Coffee has been abolished, and the resistance is finally quieting down. Right?
It had been two months. The first couple of weeks were the worst, as expected. The American government had anticipated a serious backlash when the new law against coffee-use had been introduced. At first it was against coffee drinking, but creative souls had made it necessary to forbid any consumption or other form of usage of coffee, or any derivative of the substance.
And while the myriad of ingenious—borderline mad—ways to bend the rules had boggled a lot of government minds at first, it had not halted, or even slowed, the progress of the new administration's plan. In fact, it only increased. As the zeal to drink (or smoke, lick, inject or wear) coffee fueled the zeal to stop the usage, the intensity of the clashes had skyrocketed.
The government had declared 'War on Coffee' just one week into the conflict, quoting the UN's research reports to defend the classification of coffee as a drug. Dangerous drug even, judging by the number of people who had been commited to a hospital for coffee- and protest related injuries in a very short time.
Now though, two months in, all was quiet again. The goernment officials responsible for the anti-coffee effort, drew a baffled sigh of relief. It had been predicted that once the after-effects of the population's coffee addiction started to wear off, things would calm down rapidly. Nonetheless, it felt too good to be true when those predictions were fulfilled.
The situation was so calm, in fact, that the military assistance had been withdrawn; the police could manage the stragglers on their own.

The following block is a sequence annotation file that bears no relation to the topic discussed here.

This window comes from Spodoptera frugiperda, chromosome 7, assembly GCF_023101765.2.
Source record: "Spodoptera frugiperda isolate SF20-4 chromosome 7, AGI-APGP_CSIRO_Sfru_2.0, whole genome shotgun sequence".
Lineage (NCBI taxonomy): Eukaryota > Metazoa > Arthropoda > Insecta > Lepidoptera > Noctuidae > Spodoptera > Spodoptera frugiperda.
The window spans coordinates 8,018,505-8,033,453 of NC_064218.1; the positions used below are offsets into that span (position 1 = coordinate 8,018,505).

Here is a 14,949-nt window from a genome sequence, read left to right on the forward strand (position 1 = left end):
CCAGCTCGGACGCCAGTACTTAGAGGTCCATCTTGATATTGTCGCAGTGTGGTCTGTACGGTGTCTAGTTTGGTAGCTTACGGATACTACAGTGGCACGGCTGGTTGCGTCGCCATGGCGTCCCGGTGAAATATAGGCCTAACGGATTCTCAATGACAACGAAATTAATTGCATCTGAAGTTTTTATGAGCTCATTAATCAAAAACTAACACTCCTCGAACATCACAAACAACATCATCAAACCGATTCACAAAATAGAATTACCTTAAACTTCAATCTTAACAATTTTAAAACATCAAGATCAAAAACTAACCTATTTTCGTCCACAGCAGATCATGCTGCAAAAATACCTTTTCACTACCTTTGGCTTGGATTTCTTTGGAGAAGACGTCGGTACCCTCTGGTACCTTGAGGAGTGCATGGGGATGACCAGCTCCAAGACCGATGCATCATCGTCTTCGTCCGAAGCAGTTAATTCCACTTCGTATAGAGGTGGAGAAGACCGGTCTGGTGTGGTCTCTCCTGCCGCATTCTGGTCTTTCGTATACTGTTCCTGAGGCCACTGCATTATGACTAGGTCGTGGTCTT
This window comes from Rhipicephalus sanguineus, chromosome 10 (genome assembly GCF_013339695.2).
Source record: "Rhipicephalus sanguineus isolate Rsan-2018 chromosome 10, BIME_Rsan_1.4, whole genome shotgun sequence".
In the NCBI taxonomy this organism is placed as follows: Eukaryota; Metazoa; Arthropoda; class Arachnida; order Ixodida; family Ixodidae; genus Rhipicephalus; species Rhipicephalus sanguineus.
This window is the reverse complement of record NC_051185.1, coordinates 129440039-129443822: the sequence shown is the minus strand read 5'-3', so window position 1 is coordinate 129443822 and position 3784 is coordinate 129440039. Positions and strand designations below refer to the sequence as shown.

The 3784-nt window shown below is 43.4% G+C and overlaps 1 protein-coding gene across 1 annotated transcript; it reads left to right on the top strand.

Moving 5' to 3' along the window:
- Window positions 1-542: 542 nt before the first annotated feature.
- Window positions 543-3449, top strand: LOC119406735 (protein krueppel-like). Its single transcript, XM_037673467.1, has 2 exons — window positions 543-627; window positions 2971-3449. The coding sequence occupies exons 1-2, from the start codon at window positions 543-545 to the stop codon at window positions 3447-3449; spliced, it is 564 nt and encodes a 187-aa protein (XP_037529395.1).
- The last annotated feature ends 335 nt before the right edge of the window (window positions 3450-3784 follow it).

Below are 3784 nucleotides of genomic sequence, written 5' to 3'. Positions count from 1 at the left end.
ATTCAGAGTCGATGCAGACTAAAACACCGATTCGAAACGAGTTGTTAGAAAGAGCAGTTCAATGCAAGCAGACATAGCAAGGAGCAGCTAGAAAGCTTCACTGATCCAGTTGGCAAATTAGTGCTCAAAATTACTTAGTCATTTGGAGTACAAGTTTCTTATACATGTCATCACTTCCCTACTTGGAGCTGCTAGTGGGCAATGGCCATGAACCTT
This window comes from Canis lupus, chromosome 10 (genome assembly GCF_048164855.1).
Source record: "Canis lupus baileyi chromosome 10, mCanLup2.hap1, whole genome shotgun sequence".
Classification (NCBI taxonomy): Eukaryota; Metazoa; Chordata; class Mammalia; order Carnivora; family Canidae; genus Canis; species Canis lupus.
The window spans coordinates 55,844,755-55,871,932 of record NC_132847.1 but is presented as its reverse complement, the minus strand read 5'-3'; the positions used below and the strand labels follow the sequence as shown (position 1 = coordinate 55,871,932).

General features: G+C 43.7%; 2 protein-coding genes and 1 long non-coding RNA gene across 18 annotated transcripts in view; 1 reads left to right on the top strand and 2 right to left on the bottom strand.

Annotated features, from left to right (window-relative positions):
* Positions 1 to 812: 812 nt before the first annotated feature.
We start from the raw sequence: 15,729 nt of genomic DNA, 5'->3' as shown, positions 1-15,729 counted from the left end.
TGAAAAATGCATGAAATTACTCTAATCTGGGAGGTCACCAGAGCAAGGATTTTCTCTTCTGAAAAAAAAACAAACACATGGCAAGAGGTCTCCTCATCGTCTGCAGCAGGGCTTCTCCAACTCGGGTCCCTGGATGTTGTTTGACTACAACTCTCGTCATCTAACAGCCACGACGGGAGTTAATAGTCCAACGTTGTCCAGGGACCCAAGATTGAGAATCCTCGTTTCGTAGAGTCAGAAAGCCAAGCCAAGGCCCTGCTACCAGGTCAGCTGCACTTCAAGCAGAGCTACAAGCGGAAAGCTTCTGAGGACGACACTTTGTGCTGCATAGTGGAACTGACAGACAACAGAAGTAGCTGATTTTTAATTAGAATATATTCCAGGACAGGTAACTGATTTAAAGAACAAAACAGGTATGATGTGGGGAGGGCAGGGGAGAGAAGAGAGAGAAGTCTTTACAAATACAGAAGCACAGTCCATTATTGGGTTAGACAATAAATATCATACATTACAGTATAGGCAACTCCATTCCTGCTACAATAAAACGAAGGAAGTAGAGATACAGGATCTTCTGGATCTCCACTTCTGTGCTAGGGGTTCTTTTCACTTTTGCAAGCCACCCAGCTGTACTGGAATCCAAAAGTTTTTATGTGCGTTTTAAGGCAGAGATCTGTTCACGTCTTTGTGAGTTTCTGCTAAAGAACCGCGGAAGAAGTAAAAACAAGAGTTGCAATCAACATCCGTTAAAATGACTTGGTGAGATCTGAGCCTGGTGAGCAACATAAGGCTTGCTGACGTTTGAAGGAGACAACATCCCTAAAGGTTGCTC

It was with this in mind that the leader of the government's Coffee Abolishment Commitee, Anne Hopkins, was walking down the street to her appartment after a long day of work. After being presented with the latest report, containing nothing but reassuring findings of calm and complacency, she felt hope creeping in at last. There was an extra spring in her step as she ascended the stairs to her floor, and a content sigh of relief escaped her lips when she finally closed the door behind her.
Anne decided that she was going to treat herself to her own homemade spaghetti Bolognese, and an evening of watching her favourite quiz show on tv. If she hurried to cook dinner, she'd be just in time to watch the live show.
After lining up all the ingredients on the kitchen counter, Anne got out one of her largest pots for the spaghetti, and went to fill it with water. As she turned on the tap, she shrieked in shock, dropping the pot with a loud clank, and leaping a step back in horror. Dark brown liquid was pouring into her sink from the running tap. For a moment she was completely stunned, until she smelled the familiar aroma. Coffee.
Spurred into action by her anger, she abruptly turned off the tap, and turned on her heel to march into the living room. Usually such a tidy person, she could not stand the thought of cleaning up the brown, aromatic, mess in the kitchen quite yet. Instead, Anne slumped down on the couch in front of the tv, grabbing the remote brusquely. She was not sure if she was hoping more for an explanation on the News about the extent of the sabotage, or just an evening of her quiz show with no mention of the devil-brew at all.
Turning to the Chanel of her quiz show, she emitted a short burst of humorless laugh, as she was met with the glaring headlines of a Breaking News broadcast. "This just in," the urgent female voice said, "after contaminating the city's entire water reservoar with coffee, protesters have now set fire to several government buildings in the city center..."
Anne watched the flickering fire-display on her tv-screen with a deadpan look on her face. Her body slumped deeper into the couch, weariness making her limbs achingly heavy. She really needed a cup of coffee...